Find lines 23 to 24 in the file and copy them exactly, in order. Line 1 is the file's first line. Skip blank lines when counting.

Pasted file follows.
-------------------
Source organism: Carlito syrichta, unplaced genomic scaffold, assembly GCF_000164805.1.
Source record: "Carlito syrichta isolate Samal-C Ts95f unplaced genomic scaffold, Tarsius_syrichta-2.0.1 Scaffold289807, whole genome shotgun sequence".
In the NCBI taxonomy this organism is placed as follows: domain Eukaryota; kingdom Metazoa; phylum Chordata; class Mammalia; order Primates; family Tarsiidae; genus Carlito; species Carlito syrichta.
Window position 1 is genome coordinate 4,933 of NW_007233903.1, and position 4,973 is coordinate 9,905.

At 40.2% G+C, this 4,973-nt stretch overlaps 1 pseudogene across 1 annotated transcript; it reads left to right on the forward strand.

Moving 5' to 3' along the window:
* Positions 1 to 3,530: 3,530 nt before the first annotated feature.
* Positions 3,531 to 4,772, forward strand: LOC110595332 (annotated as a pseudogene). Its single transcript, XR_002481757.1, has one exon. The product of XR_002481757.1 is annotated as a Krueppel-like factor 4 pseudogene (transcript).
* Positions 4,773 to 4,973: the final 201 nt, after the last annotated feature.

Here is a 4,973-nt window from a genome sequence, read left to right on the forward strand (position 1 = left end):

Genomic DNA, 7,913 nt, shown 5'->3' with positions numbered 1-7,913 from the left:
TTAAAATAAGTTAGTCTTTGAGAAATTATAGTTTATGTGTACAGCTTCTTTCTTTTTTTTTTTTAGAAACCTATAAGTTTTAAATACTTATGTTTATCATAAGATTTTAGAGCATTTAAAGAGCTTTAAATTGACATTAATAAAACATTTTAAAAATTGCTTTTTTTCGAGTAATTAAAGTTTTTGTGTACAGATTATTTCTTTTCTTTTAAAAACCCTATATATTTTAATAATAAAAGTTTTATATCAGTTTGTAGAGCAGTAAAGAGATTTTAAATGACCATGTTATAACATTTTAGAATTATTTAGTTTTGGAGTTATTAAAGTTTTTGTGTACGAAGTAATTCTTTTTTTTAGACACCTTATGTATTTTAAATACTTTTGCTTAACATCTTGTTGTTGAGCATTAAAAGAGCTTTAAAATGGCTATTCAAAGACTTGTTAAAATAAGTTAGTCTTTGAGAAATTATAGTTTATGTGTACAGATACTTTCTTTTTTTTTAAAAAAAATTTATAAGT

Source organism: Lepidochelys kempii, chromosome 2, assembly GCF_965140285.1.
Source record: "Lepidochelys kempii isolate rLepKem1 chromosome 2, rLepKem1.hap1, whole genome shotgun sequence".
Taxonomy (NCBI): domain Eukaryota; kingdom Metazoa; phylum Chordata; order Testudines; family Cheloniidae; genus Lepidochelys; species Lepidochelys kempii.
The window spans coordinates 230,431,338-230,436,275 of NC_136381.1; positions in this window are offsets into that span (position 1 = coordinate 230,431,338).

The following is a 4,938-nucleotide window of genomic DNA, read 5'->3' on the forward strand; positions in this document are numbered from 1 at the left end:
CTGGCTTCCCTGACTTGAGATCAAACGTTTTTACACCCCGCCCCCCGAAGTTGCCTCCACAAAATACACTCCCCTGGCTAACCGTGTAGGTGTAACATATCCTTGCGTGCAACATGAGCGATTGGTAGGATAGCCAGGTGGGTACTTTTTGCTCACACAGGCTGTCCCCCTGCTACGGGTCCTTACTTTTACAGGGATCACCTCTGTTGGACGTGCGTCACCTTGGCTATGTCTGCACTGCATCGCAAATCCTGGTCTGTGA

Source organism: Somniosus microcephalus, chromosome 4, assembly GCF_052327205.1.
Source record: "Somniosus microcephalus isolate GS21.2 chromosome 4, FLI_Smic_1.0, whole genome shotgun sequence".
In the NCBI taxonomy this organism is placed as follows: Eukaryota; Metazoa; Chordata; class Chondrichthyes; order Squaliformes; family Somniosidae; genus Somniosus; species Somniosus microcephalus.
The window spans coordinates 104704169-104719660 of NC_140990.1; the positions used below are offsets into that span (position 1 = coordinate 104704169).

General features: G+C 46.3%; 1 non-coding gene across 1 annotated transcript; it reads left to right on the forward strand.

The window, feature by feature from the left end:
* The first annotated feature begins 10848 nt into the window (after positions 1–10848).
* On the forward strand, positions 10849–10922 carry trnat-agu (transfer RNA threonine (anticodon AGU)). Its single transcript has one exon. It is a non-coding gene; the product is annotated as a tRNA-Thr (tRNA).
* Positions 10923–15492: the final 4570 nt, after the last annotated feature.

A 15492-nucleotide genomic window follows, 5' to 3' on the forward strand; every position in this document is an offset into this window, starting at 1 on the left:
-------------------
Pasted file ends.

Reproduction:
General features: G+C 46.3%; 1 non-coding gene across 1 annotated transcript; it reads left to right on the forward strand.

The window, feature by feature from the left end: